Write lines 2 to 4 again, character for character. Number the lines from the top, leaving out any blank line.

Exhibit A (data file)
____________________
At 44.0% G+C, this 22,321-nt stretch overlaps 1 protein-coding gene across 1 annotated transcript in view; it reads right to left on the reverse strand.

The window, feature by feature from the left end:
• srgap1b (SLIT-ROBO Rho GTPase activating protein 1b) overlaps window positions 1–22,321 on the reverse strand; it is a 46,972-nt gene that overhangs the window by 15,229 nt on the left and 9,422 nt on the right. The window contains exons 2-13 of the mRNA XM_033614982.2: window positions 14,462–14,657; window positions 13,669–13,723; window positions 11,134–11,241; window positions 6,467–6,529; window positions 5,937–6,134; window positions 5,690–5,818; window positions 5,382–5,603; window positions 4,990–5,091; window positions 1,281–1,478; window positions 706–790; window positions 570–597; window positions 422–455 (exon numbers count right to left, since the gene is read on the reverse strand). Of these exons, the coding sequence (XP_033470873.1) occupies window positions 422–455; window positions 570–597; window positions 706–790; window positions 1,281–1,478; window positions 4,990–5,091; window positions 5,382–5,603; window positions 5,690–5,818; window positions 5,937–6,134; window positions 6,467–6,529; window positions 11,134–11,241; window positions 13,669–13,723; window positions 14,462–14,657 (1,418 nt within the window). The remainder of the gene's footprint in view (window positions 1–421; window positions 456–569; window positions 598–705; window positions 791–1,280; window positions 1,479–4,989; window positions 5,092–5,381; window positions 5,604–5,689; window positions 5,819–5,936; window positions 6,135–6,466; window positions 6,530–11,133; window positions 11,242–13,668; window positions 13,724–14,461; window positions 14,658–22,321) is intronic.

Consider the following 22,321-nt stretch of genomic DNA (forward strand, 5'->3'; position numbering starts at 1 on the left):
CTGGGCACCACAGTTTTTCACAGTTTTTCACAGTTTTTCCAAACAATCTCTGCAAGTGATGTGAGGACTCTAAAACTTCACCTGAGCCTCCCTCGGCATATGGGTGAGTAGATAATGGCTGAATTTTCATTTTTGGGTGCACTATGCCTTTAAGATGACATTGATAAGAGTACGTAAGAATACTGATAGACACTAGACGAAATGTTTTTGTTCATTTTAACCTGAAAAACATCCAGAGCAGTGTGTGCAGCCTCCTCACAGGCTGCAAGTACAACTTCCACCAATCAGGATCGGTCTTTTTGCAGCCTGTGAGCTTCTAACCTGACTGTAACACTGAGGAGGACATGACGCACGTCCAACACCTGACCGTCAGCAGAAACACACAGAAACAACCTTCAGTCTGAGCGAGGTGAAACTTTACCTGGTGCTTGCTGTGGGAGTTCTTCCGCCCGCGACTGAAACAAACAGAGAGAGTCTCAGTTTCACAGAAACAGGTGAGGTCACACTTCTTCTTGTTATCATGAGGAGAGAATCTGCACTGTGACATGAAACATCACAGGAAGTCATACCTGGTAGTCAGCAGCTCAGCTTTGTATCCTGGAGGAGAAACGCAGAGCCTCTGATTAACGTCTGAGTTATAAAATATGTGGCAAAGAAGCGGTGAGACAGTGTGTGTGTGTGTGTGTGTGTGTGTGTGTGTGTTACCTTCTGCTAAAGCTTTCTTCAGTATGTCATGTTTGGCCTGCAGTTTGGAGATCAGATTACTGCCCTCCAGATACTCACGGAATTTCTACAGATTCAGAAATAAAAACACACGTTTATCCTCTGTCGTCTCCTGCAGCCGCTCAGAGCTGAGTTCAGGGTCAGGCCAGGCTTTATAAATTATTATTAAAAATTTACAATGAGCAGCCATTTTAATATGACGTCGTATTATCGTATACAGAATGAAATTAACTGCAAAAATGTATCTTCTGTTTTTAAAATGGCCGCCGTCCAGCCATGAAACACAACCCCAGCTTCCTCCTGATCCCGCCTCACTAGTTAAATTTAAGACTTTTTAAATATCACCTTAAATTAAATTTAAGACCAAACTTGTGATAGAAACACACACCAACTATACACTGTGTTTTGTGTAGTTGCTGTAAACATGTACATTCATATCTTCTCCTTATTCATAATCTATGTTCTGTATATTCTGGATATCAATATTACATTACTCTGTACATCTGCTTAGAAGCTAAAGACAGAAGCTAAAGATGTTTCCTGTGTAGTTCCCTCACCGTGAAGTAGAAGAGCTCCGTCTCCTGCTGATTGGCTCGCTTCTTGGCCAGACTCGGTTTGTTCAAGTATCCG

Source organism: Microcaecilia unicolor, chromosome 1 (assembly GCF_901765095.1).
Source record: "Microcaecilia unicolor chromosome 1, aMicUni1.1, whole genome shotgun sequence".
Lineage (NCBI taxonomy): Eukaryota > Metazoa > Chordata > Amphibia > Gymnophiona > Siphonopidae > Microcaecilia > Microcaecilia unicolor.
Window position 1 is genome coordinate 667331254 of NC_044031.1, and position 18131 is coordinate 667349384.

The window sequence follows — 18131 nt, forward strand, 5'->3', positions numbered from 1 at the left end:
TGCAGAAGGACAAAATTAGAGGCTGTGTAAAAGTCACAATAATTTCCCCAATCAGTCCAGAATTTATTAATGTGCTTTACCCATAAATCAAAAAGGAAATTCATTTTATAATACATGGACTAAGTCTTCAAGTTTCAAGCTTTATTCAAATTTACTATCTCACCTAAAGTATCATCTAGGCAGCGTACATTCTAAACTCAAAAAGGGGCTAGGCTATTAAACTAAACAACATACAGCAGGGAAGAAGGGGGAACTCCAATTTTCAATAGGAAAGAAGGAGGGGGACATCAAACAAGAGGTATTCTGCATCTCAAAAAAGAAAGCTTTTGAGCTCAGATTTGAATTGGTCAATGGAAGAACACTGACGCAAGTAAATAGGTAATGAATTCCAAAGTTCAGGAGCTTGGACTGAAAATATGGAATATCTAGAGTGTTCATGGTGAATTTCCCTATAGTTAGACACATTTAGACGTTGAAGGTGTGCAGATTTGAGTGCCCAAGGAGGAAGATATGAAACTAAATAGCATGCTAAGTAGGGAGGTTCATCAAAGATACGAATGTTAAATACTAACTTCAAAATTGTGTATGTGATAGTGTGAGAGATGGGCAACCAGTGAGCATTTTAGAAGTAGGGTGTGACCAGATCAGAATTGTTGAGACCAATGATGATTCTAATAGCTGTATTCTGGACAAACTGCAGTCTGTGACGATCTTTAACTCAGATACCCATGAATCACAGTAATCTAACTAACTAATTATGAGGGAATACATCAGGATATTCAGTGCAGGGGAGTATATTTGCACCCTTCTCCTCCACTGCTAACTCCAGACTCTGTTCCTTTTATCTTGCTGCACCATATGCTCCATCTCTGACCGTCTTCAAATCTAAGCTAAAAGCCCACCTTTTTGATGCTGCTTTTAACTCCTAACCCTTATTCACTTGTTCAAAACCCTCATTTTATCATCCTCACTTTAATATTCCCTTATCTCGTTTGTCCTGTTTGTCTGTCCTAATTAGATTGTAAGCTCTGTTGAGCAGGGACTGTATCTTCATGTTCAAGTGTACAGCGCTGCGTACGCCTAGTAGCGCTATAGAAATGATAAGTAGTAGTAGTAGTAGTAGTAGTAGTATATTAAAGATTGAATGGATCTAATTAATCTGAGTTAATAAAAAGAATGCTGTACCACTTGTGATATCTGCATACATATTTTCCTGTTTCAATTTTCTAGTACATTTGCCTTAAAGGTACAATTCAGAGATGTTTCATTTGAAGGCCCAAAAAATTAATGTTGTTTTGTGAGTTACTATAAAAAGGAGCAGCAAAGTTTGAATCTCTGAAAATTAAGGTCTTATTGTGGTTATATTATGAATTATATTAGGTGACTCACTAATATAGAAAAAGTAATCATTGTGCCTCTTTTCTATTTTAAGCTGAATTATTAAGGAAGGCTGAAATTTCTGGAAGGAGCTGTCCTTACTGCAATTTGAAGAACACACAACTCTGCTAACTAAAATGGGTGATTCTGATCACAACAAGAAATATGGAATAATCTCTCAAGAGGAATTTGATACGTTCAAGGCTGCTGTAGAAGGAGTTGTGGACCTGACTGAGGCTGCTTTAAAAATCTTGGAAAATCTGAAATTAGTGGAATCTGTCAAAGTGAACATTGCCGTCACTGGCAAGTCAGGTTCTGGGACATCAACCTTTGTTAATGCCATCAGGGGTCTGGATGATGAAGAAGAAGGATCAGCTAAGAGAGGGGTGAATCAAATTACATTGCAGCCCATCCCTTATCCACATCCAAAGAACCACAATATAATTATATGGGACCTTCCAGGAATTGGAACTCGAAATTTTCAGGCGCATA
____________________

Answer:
The window, feature by feature from the left end:
• srgap1b (SLIT-ROBO Rho GTPase activating protein 1b) overlaps window positions 1–22,321 on the reverse strand; it is a 46,972-nt gene that overhangs the window by 15,229 nt on the left and 9,422 nt on the right. The window contains exons 2-13 of the mRNA XM_033614982.2: window positions 14,462–14,657; window positions 13,669–13,723; window positions 11,134–11,241; window positions 6,467–6,529; window positions 5,937–6,134; window positions 5,690–5,818; window positions 5,382–5,603; window positions 4,990–5,091; window positions 1,281–1,478; window positions 706–790; window positions 570–597; window positions 422–455 (exon numbers count right to left, since the gene is read on the reverse strand). Of these exons, the coding sequence (XP_033470873.1) occupies window positions 422–455; window positions 570–597; window positions 706–790; window positions 1,281–1,478; window positions 4,990–5,091; window positions 5,382–5,603; window positions 5,690–5,818; window positions 5,937–6,134; window positions 6,467–6,529; window positions 11,134–11,241; window positions 13,669–13,723; window positions 14,462–14,657 (1,418 nt within the window). The remainder of the gene's footprint in view (window positions 1–421; window positions 456–569; window positions 598–705; window positions 791–1,280; window positions 1,479–4,989; window positions 5,092–5,381; window positions 5,604–5,689; window positions 5,819–5,936; window positions 6,135–6,466; window positions 6,530–11,133; window positions 11,242–13,668; window positions 13,724–14,461; window positions 14,658–22,321) is intronic.

Consider the following 22,321-nt stretch of genomic DNA (forward strand, 5'->3'; position numbering starts at 1 on the left):